November marks the one-year anniversary of the roller coaster I call rightsizing: spouse JM and I left our beloved home of two decades to build a cozy craftsman cottage. Other than divorce, downsizing and death, rightsizing has been the most chaotic event in my life.
Still, I remind myself daily how blessed we’ve been to undertake this change. With apologies to Maslow's hierarchy of needs, read on to learn how I survived and hope to thrive during this time of upheaval.
Basic Needs, Security
There's nothing like the excitement of having your life turned upside down ... not! Those two weeks of closing on two homes and living in a hotel in the interim were a blur. I’d wake at night, not knowing where I was. I gained new understanding for people who don’t have a permanent roof over their head, and every night for them is another stab of uncertainty.
TBH, I get squirrelly when there's extended periods of chaos like this in my physical space. Once we moved into the cottage, I attacked the unpacking, de-cluttering and recycling of a gazillion moving boxes. (It didn’t help that I was fighting an allergic reaction to a wasp sting. Prednisone dispensed to manage localized swelling had me madly organizing our new kitchen until 3 a.m.)
I looked to little things, like locating our winter clothes and discovering cherished pieces from Mama made the move intact, to lift my spirits and fight that feeling of being overwhelmed.
I’m big on feathering the nest, too. My surroundings are my security blanket and creative outlet, so I beavered away to make our cottage feel like a home. Furniture happily placed. Curtains I sewed for the former homestead draped perfectly on new windows. Pretties from the old garden nestled about, waiting for their new beds and soil amendments in spring.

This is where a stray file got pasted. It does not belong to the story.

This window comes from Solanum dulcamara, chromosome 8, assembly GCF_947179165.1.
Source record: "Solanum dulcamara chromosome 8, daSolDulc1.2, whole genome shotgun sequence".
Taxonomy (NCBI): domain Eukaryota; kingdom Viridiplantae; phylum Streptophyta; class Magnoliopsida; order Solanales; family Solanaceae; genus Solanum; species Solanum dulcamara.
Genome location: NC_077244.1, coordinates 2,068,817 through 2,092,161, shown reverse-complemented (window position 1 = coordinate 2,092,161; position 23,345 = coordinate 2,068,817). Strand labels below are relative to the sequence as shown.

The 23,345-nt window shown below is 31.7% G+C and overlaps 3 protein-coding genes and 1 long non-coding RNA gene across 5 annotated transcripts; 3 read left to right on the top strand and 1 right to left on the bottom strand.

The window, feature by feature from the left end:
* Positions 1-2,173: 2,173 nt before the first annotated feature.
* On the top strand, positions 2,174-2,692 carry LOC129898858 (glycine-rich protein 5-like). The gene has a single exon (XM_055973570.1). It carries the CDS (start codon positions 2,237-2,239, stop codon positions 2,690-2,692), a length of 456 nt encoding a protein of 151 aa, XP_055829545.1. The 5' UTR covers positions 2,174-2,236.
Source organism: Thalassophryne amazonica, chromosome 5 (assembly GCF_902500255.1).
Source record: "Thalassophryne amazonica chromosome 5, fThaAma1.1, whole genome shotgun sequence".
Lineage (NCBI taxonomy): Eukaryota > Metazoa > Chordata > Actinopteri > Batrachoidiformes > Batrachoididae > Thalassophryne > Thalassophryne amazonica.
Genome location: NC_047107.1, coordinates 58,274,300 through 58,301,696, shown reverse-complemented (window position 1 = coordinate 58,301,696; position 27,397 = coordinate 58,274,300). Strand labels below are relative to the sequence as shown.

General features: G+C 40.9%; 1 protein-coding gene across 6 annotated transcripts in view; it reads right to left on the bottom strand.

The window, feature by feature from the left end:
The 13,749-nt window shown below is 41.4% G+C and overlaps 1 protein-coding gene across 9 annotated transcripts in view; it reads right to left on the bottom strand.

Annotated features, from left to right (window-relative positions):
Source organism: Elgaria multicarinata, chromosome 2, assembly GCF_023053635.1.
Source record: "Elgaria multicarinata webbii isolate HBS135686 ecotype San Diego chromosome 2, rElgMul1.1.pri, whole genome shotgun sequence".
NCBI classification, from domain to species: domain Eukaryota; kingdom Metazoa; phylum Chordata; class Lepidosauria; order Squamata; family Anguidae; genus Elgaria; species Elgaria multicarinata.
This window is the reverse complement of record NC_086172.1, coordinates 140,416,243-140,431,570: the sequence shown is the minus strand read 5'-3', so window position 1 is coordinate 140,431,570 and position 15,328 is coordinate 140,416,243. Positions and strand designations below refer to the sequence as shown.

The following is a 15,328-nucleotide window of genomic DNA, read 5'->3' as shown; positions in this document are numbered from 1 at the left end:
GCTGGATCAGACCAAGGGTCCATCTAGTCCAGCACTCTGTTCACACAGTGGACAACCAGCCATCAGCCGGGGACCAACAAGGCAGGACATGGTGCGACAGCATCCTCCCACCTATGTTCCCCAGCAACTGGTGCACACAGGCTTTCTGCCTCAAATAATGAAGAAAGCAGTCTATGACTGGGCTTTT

Best, four months and two evil hurricanes later, the new space was finally where I hoped it would be. Then I kept my promise of christening its first "company" meal with our BFF former next-door neighbors and their daughters. We watched those two sweet girls grow from infants to amazing teens and were over the moon the family wanted to share this milestone with us.
Hey, you’re virtually invited to check the new digs, too, in a 60-second Before and After video from my You-Tube channel below.
Social Needs and Self-Esteem
slowly getting there
In addition to months of hard labor with boxing, unpacking and organizing, I was unprepared for the emotional upheaval and feelings of loss from exiting a dear community where I knew everyone, and everyone knew me. I tossed countless nights in the wee hours, second-guessing our decision to leave.
It helped to replay a lightbulb moment from a change leadership workshop I took back in my days in the private sector. I remember having 5 minutes to find a partner and complete three rounds of guessing something the other changed in each round.
Nearly everyone, including moi, REMOVED items ... eyeglasses, notebooks, pencils, etc. Nobody ADDED anything to demonstrate change.
to staying on top of transition was to
thinking of change
as a subtraction or loss.
get down and